John Hageman covers North Dakota politics from the Forum News Service bureau in Bismarck. He attended the University of Minnesota in the Twin Cities, where he studied journalism and political science, and he previously worked at the Grand Forks Herald and Bemidji Pioneer.
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Buying a home for the first time can be an overwhelming experience, but experts in the field say there are some things prospective homebuyers can do to ease those headaches. Roseann Lund, senior vice president of mortgage lending at Gate City Bank, said first-time homebuyers should get prequalified or preapproved for a mortgage. That helps ensure that "we're looking at homes that are in the right price range for what they can do so they don't fall in love with something that's not attainable," said Becky Aadnes, a real estate agent at Alliance Real Estate in Bismarck.
Homeownership seems out of reach for Amy Kielmeyer. Saddled with about $80,000 in student debt, the University of North Dakota lecturer rents an apartment in East Grand Forks, Minn. Absent a boost in income, she doesn't foresee being able to afford a home of her own. "When I really sit down and think about it, if nothing were to change and I would just continue where I'm at right now, I don't think I would ever be able to own a house," Kielmeyer said. "At this point I just sort of stopped even thinking about it."
BISMARCK — A trial has been scheduled in the case of a Dakota Access Pipeline security firm that a North Dakota regulatory board alleged was operating in the state without a license during the monthslong protests. A five-day trial is set to begin Oct. 8 at the Burleigh County Courthouse, according to a scheduling order signed by District Judge John Grinsteiner Monday, Jan. 8.
BISMARCK — A federal judge ordered the developer of the Dakota Access Pipeline and the U.S. Army Corps of Engineers on Monday, Dec. 4, to work with two American Indian tribes on an oil spill response plan for the project's Lake Oahe crossing.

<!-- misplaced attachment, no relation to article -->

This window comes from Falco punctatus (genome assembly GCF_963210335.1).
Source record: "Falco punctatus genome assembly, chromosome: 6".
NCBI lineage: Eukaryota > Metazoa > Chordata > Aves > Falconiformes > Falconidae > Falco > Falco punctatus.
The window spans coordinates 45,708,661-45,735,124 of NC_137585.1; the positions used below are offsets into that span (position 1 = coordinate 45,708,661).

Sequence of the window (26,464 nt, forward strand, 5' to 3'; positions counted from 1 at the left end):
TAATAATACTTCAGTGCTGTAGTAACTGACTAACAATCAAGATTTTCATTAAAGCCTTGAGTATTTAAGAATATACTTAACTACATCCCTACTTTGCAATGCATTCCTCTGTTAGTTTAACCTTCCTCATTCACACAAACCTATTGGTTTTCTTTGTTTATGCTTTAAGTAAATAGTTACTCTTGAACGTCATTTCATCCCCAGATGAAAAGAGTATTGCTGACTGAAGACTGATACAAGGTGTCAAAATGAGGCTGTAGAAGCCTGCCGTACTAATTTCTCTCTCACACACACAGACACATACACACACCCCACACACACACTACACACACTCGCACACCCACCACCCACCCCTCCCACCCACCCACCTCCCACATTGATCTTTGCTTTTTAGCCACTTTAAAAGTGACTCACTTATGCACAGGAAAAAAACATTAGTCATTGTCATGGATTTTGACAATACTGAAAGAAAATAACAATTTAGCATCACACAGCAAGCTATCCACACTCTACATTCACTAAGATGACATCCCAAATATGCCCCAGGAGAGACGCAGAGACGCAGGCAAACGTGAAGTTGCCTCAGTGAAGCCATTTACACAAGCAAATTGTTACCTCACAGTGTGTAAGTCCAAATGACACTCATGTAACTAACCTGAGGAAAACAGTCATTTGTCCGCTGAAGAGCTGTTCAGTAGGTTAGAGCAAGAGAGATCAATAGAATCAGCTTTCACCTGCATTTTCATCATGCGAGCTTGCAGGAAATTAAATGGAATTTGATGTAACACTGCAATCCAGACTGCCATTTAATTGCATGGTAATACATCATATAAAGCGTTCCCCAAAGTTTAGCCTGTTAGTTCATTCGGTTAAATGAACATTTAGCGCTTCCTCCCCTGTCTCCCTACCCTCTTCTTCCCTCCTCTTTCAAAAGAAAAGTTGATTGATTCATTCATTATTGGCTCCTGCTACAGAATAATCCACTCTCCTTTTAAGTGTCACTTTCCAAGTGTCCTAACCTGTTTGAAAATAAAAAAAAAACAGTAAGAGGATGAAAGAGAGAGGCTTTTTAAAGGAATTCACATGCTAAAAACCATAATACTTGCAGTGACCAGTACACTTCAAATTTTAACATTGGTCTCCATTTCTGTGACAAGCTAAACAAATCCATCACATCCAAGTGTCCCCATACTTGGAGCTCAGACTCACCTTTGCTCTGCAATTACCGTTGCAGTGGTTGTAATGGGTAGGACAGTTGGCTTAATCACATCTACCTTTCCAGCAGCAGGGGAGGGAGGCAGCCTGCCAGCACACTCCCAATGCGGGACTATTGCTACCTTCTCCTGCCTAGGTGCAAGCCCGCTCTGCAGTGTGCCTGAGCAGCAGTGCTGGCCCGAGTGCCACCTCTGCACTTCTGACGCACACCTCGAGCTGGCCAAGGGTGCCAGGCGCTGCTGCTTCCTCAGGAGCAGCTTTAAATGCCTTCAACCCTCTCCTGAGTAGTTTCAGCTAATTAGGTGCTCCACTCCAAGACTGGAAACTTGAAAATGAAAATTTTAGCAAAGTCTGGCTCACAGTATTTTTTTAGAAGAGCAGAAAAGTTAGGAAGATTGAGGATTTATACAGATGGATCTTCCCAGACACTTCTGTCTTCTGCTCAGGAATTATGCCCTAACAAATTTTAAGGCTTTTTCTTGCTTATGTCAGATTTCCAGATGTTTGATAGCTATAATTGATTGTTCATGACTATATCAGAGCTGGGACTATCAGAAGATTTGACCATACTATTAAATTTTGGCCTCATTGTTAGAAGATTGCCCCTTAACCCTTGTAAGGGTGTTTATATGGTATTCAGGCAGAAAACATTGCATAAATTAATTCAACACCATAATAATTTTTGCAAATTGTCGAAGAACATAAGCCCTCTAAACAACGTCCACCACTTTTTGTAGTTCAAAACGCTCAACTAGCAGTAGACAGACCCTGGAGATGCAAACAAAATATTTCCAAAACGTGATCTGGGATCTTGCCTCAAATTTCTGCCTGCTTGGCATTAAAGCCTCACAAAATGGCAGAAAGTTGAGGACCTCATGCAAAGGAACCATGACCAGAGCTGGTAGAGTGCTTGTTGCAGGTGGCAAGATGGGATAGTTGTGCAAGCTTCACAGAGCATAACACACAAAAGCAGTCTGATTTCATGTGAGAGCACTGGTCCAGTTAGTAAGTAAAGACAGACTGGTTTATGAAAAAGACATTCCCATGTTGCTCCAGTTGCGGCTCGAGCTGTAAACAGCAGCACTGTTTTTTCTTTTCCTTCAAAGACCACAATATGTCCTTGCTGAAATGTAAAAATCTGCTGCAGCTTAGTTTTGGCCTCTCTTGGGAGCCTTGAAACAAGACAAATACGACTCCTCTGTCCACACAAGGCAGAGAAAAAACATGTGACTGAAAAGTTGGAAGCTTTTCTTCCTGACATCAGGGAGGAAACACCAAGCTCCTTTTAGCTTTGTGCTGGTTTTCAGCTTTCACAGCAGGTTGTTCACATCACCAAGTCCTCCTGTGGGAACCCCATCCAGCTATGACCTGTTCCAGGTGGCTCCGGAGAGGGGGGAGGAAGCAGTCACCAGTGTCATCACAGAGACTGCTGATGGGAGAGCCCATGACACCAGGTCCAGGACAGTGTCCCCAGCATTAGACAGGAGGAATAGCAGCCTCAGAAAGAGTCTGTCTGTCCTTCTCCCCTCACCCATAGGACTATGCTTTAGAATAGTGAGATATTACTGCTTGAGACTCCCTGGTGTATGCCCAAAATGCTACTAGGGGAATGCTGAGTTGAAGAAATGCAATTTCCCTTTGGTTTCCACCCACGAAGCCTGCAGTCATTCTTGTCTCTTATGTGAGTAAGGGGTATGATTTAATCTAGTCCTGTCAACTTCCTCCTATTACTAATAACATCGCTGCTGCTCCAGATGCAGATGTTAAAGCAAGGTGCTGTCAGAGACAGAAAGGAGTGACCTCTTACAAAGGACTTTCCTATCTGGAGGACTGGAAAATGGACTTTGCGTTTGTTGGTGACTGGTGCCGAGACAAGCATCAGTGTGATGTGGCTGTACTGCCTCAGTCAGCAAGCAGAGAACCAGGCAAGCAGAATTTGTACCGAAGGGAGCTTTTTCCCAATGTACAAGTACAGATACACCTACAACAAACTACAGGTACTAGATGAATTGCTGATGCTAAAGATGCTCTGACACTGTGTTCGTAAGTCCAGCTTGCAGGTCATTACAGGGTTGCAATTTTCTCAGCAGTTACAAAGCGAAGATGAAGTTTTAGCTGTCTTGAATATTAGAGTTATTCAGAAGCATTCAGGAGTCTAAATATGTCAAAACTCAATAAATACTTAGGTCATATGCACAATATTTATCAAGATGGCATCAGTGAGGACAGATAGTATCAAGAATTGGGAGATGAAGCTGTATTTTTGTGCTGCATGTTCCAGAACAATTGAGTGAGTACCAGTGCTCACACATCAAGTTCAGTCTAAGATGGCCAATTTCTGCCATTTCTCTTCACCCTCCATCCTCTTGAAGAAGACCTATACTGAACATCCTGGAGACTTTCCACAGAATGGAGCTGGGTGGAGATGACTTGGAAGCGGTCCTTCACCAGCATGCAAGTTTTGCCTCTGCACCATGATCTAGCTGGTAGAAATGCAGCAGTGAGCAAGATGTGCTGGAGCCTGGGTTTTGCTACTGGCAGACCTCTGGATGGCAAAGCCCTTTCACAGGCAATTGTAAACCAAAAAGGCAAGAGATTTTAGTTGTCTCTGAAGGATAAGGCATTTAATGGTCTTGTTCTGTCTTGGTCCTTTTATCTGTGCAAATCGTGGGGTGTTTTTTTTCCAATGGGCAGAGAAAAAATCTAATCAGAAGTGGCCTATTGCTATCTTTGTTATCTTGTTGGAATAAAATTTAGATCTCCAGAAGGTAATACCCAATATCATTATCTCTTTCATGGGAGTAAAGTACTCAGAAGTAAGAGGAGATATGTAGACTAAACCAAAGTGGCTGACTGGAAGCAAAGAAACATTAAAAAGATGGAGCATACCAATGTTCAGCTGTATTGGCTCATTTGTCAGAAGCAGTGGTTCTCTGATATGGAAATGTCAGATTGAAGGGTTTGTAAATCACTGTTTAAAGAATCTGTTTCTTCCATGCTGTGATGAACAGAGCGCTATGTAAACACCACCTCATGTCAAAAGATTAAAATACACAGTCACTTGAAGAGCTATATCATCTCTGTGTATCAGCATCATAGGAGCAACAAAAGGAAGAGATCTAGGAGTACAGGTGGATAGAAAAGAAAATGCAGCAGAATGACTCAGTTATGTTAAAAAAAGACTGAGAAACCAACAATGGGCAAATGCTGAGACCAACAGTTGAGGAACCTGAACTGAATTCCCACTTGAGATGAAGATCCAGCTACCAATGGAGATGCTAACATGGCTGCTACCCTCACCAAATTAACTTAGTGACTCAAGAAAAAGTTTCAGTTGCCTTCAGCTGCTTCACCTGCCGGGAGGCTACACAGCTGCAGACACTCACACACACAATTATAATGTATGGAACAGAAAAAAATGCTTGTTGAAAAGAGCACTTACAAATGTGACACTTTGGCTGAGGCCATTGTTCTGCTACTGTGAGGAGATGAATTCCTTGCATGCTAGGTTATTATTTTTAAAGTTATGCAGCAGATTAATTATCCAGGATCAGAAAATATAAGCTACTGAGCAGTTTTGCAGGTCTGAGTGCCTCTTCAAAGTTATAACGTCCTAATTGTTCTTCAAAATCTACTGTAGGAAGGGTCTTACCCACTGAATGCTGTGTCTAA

BISMARCK—The North Dakota Public Service Commission extended a contract Friday, Nov. 3, with a firm tasked with inspecting the Sandpiper Pipeline's construction despite the project being shelved more than a year ago. But that doesn't mean the oil pipeline is being resurrected.
BISMARCK—A federal judge declined to vacate the Dakota Access oil pipeline's easement on Wednesday, Oct. 11, while the project undergoes further analysis. U.S District Court Judge James Boasberg's order comes about four months after he ruled the Army Corps of Engineers had failed to fully follow the National Environmental Protection Act when it said the pipeline wouldn't have a significant environmental impact. He sent the matter back to the agency for further evaluation, but sought feedback on a proper remedy.
BISMARCK—The state of Minnesota is fighting attorneys' fees awarded to North Dakota in a long-running dispute over a Minnesota clean energy law. Almost a year ago, Minnesota appealed a federal judge's order awarding North Dakota more than $1.3 million in attorneys' fees and other costs in the case. Arguments are scheduled for Oct. 18 in the 8th U.S. Circuit Court of Appeals in St. Paul.
BISMARCK—Citing "fundamental disagreements" between regulators in North Dakota and Minnesota, Xcel Energy has proposed creating a separate company to serve its North Dakota electric customers.
MANDAN, N.D. -- President Donald Trump struck a populist tone in his push for tax cuts and reform at an oil refinery here Wednesday, Sept. 6. Trump spoke at the Andeavor refinery in Mandan, where he was flanked by refinery workers in blue fire resistant clothing. A white plume of primarily water vapor emitted from a large stack in the background.
BISMARCK -- President Donald Trump plans to visit North Dakota next week, Sen. John Hoeven, R-N.D., told Forum News Service Thursday, Aug. 31. The Republican president’s visit to the Bismarck-Mandan area Wednesday will be focused on tax reform, Hoeven said. Another person with knowledge of the plans said earlier Thursday that Trump planned to give a speech at a Mandan refinery, but Hoeven said he could not confirm potential sites.